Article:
China took step toward currency independence by devaluing yuan
Instead of looking at China’s recent devaluation of its currency as part of a currency war, or an indication of China’s greater ambitions, what if people viewed it as a big step toward currency independence?
That’s the view David Malpass, president of Encima Global, an economic consulting firm, poses in the Wall Street Journal.
A week ago, China stopped supporting the yuan’s tight link to the US dollar. Since then, the yuan has weakened nearly 4% vs. the dollar. And while this decline is small by foreign-exchange standards, Japan’s yen is down nearly 35% since 2012, it’s unsettling to global markets worried about deflation and weak growth worldwide.
After this summer’s stock market crash in China, the yuan’s depreciation has led many to predict China’s economy is about to hit a hard landing.
However, Malpass said that the devaluation is more of a reaction to the global economic slowdown and the strengthening of the dollar. Malpass said that “under current US policies, the dollar has no reliable value — it weakened massively in the 1970s, strengthened in the 1980s and 1990s, weakened in the 2000s, and has been soaring in recent years. This instability makes the dollar an unsuitable long-term link for Beijing and its aspirations for fast economic growth.”
While the US lets markets determine the value of the dollar, “creating momentum-driven boom-bust cycles,” this contrasts with China’s commitment to a “strong and stable” yuan.
By remaining linked to the dollar, the yuan’s value climbed too high to meet Beijing’s goal of price stability, said Malpass. Delinking the yuan from the dollar helps China maintain the stability of its own currency. The International Monetary Fund approved the move. And that works in China’s favor, which has made turning the yuan into a global reserve currency one of its top priorities.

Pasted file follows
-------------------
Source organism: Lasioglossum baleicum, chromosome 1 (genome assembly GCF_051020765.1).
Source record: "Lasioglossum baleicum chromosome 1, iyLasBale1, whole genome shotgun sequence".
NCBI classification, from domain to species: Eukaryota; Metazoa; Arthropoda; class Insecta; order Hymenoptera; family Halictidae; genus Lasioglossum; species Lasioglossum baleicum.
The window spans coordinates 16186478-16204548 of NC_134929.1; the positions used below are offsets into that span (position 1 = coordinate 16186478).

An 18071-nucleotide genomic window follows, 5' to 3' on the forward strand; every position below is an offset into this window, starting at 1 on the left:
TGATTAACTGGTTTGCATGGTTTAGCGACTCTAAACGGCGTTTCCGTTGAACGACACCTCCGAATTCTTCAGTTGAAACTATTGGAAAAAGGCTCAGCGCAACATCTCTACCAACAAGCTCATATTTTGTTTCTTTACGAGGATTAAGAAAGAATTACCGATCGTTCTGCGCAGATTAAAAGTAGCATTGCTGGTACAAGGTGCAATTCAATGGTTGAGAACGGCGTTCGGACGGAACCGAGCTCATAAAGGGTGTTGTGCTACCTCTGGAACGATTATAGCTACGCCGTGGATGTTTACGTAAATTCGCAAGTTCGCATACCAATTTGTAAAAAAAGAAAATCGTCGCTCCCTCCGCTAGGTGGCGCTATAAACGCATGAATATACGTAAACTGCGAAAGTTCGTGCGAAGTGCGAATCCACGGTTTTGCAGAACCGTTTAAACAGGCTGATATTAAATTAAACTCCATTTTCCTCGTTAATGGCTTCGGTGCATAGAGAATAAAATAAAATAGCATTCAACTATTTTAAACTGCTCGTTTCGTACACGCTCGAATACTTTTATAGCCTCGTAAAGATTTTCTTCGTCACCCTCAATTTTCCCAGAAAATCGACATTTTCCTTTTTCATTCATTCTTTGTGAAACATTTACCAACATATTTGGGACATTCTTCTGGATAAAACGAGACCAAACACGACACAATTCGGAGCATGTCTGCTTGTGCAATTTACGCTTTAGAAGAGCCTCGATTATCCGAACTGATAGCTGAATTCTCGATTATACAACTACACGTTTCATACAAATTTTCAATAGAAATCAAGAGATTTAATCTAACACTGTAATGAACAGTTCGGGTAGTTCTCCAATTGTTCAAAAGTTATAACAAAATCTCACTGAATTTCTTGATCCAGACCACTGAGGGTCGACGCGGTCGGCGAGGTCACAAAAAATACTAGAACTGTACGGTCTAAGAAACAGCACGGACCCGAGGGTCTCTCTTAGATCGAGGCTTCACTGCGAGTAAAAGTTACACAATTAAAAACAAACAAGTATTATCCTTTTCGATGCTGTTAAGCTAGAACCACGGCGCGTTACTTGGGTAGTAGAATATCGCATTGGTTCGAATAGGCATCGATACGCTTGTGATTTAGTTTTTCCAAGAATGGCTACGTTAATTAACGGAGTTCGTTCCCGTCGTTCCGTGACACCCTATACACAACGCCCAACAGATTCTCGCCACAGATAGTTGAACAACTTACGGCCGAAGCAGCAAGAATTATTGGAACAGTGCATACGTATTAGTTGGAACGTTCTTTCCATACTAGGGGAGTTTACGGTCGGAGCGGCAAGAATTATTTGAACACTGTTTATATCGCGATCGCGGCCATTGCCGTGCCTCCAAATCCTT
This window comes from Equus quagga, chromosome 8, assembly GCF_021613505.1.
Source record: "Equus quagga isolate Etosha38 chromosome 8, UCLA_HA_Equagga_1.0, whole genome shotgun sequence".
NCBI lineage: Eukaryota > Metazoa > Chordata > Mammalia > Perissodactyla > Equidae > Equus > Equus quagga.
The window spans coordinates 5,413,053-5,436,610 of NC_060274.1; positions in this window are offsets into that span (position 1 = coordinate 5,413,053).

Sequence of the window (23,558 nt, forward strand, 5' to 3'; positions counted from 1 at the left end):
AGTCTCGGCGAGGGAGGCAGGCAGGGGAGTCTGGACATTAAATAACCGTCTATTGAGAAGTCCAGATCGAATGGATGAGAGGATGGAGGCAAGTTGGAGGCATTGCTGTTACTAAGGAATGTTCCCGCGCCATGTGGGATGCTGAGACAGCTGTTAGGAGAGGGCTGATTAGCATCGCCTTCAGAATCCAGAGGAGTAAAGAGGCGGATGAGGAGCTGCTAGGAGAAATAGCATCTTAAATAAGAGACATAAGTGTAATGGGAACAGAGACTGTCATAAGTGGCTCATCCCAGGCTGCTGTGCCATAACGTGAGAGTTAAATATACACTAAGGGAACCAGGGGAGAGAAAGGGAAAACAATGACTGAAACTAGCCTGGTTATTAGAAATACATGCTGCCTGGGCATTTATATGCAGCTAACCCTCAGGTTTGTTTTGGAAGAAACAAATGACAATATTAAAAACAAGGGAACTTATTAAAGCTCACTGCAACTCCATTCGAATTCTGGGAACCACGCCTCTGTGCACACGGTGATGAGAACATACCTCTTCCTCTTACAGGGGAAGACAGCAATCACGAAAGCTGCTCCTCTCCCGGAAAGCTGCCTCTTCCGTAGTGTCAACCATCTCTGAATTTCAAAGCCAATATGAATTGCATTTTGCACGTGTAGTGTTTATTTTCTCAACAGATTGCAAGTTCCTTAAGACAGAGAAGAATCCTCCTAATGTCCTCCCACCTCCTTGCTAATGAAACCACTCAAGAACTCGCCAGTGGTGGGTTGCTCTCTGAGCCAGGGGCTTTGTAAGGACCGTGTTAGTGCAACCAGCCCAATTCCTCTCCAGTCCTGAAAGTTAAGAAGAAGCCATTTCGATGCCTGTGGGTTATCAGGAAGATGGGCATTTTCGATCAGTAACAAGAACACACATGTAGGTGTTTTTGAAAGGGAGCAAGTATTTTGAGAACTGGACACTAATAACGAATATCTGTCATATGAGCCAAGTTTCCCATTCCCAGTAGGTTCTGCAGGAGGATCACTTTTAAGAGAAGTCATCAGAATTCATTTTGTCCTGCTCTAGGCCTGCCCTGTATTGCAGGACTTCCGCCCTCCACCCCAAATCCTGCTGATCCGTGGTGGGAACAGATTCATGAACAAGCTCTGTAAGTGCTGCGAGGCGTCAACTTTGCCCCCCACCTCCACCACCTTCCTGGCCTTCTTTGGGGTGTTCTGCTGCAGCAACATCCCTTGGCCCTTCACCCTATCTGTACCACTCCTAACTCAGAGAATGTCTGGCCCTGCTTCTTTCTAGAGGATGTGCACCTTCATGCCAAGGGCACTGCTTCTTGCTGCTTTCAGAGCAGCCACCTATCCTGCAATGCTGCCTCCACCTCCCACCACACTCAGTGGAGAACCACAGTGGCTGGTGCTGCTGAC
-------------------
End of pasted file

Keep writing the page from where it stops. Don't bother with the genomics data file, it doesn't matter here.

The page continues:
Malpass said the bears asserting that China is acting out of panic or weakness have it all wrong.
“Beijing is methodically pursuing financial liberalization while responding to the external problems of slower global growth, excessive dollar strength, and the reverberations in China from the US Federal Reserve’s inexplicable policy of setting interest rates near zero six years after the recession. China’s move is another step in the gradual shift away from the dollar bloc and U.S. economic leadership that dominated Asia since World War II. China hopes to replace this with an anchor to the yuan, and China-based institutions like the AIIB,” he said.
Whether the new currency policy help’s stabilize China’s slowing economy remains to be seen. “This won’t suddenly stop the slide in its exports that is the result of the global slowdown. Nor can exchange-rate policy cause businesses to invest more effectively or consumers to open their pocket books,” said Malpass.
However, Malpass said, and Asia Unhedged agrees, with “no plan to change the Fed’s top-down, market-distorting misallocation of credit as the first interest-rate hike approaches … China’s decision to create distance between the yuan and the dollar” gives China the freedom to weather whatever storm lies on the horizon.